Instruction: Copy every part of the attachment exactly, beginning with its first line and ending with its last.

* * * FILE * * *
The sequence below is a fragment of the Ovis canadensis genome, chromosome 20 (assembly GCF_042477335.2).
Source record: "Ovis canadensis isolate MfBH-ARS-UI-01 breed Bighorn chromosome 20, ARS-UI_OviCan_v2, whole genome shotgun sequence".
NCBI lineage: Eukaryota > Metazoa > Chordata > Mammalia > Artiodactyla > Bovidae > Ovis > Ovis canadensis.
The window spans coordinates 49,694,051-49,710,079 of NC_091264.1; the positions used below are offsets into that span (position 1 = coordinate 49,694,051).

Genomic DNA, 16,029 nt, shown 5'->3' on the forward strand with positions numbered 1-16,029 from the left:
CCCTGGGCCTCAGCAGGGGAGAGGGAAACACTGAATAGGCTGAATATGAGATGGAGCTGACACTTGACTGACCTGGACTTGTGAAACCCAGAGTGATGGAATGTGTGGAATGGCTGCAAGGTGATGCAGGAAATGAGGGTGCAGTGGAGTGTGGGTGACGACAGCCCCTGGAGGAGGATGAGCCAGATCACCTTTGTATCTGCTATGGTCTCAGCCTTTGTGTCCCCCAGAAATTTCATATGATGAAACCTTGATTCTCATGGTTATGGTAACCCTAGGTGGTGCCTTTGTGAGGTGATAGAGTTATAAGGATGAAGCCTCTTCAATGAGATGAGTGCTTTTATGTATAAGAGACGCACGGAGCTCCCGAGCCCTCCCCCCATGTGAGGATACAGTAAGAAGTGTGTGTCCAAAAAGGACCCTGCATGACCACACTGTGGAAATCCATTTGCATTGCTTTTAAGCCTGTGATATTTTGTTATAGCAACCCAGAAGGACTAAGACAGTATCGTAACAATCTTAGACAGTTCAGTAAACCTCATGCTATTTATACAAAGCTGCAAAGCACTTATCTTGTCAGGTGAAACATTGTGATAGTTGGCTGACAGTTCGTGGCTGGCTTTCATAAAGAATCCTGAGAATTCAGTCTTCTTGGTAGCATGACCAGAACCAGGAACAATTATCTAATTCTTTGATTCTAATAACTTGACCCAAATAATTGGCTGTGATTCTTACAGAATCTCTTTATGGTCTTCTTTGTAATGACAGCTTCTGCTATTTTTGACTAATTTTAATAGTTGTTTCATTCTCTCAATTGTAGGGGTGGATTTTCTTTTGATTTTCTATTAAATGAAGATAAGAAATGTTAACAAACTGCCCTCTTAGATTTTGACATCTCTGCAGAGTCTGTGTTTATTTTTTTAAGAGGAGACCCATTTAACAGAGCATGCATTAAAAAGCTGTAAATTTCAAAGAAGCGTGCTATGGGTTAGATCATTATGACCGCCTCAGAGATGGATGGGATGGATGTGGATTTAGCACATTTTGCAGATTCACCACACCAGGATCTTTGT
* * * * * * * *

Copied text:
The sequence below is a fragment of the Ovis canadensis genome, chromosome 20 (assembly GCF_042477335.2).
Source record: "Ovis canadensis isolate MfBH-ARS-UI-01 breed Bighorn chromosome 20, ARS-UI_OviCan_v2, whole genome shotgun sequence".
NCBI lineage: Eukaryota > Metazoa > Chordata > Mammalia > Artiodactyla > Bovidae > Ovis > Ovis canadensis.
The window spans coordinates 49,694,051-49,710,079 of NC_091264.1; the positions used below are offsets into that span (position 1 = coordinate 49,694,051).

Genomic DNA, 16,029 nt, shown 5'->3' on the forward strand with positions numbered 1-16,029 from the left:
CCCTGGGCCTCAGCAGGGGAGAGGGAAACACTGAATAGGCTGAATATGAGATGGAGCTGACACTTGACTGACCTGGACTTGTGAAACCCAGAGTGATGGAATGTGTGGAATGGCTGCAAGGTGATGCAGGAAATGAGGGTGCAGTGGAGTGTGGGTGACGACAGCCCCTGGAGGAGGATGAGCCAGATCACCTTTGTATCTGCTATGGTCTCAGCCTTTGTGTCCCCCAGAAATTTCATATGATGAAACCTTGATTCTCATGGTTATGGTAACCCTAGGTGGTGCCTTTGTGAGGTGATAGAGTTATAAGGATGAAGCCTCTTCAATGAGATGAGTGCTTTTATGTATAAGAGACGCACGGAGCTCCCGAGCCCTCCCCCCATGTGAGGATACAGTAAGAAGTGTGTGTCCAAAAAGGACCCTGCATGACCACACTGTGGAAATCCATTTGCATTGCTTTTAAGCCTGTGATATTTTGTTATAGCAACCCAGAAGGACTAAGACAGTATCGTAACAATCTTAGACAGTTCAGTAAACCTCATGCTATTTATACAAAGCTGCAAAGCACTTATCTTGTCAGGTGAAACATTGTGATAGTTGGCTGACAGTTCGTGGCTGGCTTTCATAAAGAATCCTGAGAATTCAGTCTTCTTGGTAGCATGACCAGAACCAGGAACAATTATCTAATTCTTTGATTCTAATAACTTGACCCAAATAATTGGCTGTGATTCTTACAGAATCTCTTTATGGTCTTCTTTGTAATGACAGCTTCTGCTATTTTTGACTAATTTTAATAGTTGTTTCATTCTCTCAATTGTAGGGGTGGATTTTCTTTTGATTTTCTATTAAATGAAGATAAGAAATGTTAACAAACTGCCCTCTTAGATTTTGACATCTCTGCAGAGTCTGTGTTTATTTTTTTAAGAGGAGACCCATTTAACAGAGCATGCATTAAAAAGCTGTAAATTTCAAAGAAGCGTGCTATGGGTTAGATCATTATGACCGCCTCAGAGATGGATGGGATGGATGTGGATTTAGCACATTTTGCAGATTCACCACACCAGGATCTTTGT